First is medical imaging tends to have relatively low resolution and high noise compared to optical images. So there is a danger of over-processing.
Second is, somewhat related, that I think there is distrust in clinical practice and regulation of black boxes where processing happens in the background. You're taking responsibility away from a doctor and putting it on your system, so there is a greater burden of validation.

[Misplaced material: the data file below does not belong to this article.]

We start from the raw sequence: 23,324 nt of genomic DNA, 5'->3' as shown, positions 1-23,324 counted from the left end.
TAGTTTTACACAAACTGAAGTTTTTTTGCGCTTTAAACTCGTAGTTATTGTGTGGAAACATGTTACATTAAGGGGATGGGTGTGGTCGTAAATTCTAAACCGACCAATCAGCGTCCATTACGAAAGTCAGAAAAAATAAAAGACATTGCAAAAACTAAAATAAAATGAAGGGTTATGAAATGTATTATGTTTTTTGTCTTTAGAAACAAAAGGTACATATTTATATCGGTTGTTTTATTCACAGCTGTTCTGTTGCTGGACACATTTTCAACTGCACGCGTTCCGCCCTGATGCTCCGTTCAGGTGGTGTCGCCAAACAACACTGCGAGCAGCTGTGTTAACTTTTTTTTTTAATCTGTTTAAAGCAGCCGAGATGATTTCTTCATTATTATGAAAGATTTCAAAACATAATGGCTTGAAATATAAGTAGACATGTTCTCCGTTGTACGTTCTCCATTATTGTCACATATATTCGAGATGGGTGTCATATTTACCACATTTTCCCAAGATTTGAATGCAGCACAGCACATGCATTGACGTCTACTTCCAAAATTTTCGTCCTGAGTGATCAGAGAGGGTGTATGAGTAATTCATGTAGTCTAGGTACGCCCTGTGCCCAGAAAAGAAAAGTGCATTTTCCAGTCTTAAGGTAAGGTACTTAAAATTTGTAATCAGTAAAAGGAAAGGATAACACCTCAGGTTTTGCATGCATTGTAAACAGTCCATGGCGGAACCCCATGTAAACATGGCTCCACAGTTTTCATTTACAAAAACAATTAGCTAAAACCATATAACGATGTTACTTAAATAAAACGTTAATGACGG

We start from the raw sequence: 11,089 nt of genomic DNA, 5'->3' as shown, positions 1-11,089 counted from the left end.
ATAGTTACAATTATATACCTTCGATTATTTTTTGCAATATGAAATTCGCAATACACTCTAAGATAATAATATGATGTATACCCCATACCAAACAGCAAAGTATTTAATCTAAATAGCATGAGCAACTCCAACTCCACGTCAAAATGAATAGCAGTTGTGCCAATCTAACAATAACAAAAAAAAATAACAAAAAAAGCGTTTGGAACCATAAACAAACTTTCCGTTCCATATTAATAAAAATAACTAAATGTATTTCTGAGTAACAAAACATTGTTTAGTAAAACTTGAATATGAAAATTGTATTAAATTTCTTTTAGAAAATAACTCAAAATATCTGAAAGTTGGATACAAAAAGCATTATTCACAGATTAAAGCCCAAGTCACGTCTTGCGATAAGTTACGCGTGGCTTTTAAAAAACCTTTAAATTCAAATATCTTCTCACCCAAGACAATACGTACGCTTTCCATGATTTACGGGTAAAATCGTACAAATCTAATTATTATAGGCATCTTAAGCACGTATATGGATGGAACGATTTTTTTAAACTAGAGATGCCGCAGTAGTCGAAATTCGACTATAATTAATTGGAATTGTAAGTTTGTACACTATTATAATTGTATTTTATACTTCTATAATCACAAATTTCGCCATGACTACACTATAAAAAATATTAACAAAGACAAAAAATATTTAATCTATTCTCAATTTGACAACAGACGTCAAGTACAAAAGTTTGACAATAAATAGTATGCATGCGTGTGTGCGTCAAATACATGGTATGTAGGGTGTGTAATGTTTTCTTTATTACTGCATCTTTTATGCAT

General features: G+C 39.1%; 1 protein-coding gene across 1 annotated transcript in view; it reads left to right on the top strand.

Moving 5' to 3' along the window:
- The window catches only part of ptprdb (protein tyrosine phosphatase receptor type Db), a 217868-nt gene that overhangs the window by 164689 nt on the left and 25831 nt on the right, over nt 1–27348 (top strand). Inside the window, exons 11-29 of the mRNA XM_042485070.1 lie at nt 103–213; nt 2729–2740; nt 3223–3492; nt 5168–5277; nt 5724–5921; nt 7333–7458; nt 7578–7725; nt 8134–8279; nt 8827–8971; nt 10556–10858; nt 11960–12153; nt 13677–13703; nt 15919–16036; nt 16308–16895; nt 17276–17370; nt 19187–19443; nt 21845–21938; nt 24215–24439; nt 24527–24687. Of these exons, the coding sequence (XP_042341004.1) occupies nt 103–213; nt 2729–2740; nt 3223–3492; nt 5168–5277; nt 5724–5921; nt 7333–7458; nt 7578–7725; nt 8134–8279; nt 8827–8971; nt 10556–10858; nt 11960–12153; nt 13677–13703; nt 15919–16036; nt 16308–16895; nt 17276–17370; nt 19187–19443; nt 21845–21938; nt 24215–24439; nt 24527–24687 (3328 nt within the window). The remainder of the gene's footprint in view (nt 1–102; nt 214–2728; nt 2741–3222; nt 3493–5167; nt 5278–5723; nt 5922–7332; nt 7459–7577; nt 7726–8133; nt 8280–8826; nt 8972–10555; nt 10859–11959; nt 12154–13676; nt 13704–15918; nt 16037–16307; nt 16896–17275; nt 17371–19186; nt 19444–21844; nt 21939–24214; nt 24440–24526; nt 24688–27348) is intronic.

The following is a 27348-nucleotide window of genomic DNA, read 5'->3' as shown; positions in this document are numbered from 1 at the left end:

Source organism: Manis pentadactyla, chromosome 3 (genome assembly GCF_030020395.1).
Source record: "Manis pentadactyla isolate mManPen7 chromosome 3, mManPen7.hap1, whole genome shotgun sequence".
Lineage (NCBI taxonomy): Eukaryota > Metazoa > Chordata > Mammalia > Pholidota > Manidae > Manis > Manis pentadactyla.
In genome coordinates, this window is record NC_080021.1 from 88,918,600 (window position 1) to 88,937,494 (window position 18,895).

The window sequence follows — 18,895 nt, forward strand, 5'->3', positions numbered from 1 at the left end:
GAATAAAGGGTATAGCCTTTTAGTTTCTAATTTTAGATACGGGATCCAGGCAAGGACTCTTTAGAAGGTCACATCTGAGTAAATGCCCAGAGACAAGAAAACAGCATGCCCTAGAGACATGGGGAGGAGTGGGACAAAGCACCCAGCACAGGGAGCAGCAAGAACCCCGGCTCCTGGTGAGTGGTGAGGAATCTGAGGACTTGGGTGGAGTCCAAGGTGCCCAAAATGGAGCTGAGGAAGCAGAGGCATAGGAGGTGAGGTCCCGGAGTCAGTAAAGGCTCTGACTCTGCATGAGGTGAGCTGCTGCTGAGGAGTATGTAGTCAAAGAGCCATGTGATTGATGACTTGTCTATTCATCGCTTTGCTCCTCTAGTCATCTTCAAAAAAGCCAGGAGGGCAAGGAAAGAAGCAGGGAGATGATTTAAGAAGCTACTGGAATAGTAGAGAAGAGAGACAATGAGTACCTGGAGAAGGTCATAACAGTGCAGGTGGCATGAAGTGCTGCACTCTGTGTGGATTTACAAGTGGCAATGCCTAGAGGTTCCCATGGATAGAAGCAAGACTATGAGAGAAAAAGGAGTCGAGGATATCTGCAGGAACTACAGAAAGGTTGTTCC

Third is cultural. Doctors get a ton of training to interpret the signal in these images, and I think there is both a badge of honor in this as well as a barrier to adjust to something new. In my Masters, one of the medical device design instructors talked about a prototype of a digital stethoscope with huge improvements to acoustics. Doctors hated it - even though the sound was better, it wasn't the sounds they were used to. Although this was before the Eko Stethoscope, which is a digital stethoscope and seems to be doing well. Maybe an example of market timing.